The U.S. economy has adapted quite well to the temporary new normal created by the pandemic, helping to soften the economic blow. This means that it is now somewhat less sensitive to fluctuations in case rates than it was at the outset of the pandemic.
First, consumers have switched to consuming more goods and fewer services, as the former exposes them to less infection risk per unit of economic value. In particular, durable goods spending has surged. Third-quarter durable goods consumption was up 13% year over year, the highest quarterly increase since 1986. Second, within goods spending there’s been a shift from physical stores to e-commerce. Likewise, sales of groceries (including by general merchandise stores) are up as people cook more and eat at restaurants less.
These shifts in demand have been facilitated by large shifts in U.S. employment. Retailers that have seen strong demand have been able to hire new workers and expand capacity quickly. Supporting the e-commerce supply chain, employment in the courier and warehousing industries has picked up.
More Stimulus Probably Isn’t Necessary for Economic Recovery
Many are worried that the lack of further fiscal stimulus could starve the recovery. However, we don’t think this is a major threat to the long-run economic recovery.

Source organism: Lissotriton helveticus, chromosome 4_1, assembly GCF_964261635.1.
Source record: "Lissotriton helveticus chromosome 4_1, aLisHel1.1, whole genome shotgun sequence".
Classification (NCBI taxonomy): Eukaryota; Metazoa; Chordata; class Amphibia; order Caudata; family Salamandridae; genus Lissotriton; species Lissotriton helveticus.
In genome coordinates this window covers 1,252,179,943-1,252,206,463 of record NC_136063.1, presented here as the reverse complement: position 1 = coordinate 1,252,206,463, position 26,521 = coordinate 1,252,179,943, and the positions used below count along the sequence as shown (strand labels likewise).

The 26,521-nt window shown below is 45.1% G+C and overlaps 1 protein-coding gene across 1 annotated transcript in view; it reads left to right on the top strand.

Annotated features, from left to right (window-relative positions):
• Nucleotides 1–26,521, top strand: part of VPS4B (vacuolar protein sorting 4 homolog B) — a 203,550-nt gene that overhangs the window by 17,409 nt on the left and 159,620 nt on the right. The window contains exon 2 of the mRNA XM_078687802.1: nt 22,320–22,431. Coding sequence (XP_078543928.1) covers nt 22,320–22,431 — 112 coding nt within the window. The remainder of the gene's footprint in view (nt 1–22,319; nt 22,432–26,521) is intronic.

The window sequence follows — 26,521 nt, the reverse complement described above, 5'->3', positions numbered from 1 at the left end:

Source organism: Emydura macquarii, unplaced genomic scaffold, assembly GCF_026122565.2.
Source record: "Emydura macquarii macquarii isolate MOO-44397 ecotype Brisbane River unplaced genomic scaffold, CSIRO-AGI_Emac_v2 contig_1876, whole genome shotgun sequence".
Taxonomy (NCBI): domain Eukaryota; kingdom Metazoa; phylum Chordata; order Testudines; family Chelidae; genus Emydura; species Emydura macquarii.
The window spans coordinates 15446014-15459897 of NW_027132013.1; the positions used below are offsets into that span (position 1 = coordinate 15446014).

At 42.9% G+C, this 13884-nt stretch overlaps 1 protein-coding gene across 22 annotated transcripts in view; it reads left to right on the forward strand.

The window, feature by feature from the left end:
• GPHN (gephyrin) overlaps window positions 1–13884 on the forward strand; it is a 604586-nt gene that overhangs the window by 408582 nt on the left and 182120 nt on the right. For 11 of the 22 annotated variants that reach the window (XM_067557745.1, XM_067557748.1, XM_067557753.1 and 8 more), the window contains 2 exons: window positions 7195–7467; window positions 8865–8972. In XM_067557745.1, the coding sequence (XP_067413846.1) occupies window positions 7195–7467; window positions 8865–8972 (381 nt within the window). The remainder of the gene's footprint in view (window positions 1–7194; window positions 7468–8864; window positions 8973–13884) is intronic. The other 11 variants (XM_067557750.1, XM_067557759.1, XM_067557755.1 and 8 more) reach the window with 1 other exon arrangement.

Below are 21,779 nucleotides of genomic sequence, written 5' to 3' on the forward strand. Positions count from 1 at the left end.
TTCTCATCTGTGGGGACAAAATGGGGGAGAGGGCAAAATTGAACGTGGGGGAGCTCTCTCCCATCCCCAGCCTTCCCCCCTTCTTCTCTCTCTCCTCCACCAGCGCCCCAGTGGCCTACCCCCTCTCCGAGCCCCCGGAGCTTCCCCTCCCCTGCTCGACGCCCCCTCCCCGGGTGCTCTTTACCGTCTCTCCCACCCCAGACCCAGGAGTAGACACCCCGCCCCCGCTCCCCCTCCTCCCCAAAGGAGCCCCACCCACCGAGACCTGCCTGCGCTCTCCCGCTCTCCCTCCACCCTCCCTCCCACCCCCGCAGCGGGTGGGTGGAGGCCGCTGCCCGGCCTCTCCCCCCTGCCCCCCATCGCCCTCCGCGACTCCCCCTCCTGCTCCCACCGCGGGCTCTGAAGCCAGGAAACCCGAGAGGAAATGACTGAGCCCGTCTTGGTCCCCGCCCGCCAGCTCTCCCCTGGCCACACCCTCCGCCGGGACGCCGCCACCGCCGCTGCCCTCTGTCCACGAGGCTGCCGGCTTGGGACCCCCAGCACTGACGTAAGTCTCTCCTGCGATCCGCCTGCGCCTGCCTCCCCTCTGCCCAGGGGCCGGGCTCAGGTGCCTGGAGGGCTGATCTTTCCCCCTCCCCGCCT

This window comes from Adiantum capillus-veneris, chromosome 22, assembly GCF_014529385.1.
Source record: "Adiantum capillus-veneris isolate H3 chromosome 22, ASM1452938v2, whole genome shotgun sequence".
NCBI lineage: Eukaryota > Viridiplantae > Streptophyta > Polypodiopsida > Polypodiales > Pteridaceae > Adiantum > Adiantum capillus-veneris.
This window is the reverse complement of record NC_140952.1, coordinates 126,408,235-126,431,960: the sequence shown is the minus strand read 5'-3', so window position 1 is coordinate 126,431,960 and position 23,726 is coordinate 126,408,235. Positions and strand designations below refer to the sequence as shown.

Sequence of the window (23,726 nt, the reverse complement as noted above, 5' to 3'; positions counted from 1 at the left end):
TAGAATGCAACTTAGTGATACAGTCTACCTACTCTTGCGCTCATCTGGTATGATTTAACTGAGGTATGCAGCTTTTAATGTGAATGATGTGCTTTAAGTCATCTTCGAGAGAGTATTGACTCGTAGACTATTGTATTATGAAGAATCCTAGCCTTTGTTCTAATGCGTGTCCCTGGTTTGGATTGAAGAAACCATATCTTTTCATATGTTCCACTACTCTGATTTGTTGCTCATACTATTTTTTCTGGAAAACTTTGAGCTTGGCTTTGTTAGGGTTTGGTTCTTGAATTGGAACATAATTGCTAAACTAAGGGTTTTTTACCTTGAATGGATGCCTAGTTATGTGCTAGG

In our base case, we do expect that more stimulus will be passed in 2021, irrespective of most scenarios for the election outcome. The one scenario in which stimulus is at serious risk is if Democratic candidate Joe Biden wins the presidency but the GOP wins the Senate. If the last episode of a Democratic presidency and GOP House is any indication (under Barack Obama from 2011 to 2017), then fiscal stimulus could be hard to come by. However, this scenario has a fairly low probability at this point (only 14%, per FiveThirtyEight as of Nov. 2).
In any case, we think additional stimulus would mainly pull forward growth rather than change the long-run trajectory of GDP. This is first because we think the economy will reach nearly prepandemic levels of slackness in the economy within the next few years. We forecast the employment/population ratio to reach about 60% by the fourth quarter of 2021, only slightly below the fourth-quarter 2019 level of 61%. Once the slack in the economy (the “output gap” in economic terminology) is gone, there isn’t room for stimulus to sustainably boost GDP.
There’s good reason to think that even without a new stimulus bill, the slack in the economy can be absorbed within the next several years. First, we expect a vaccine to be widely deployed in the U.S. by mid-2021. Once that occurs, we think most of the economy will return to normal fairly quickly.
Many of the remaining unemployed workers say their layoffs are temporary rather than permanent. Many of those reported as being temporarily laid off in April indeed came back to work. Furthermore, even some of those who were reported as having exited the labor force as of April have rejoined the ranks of the employed. In addition, just a few industries highly affected by COVID-19 (such as restaurants) have accounted for about 75% of total job losses as of September. Damage to the broader economy has been limited.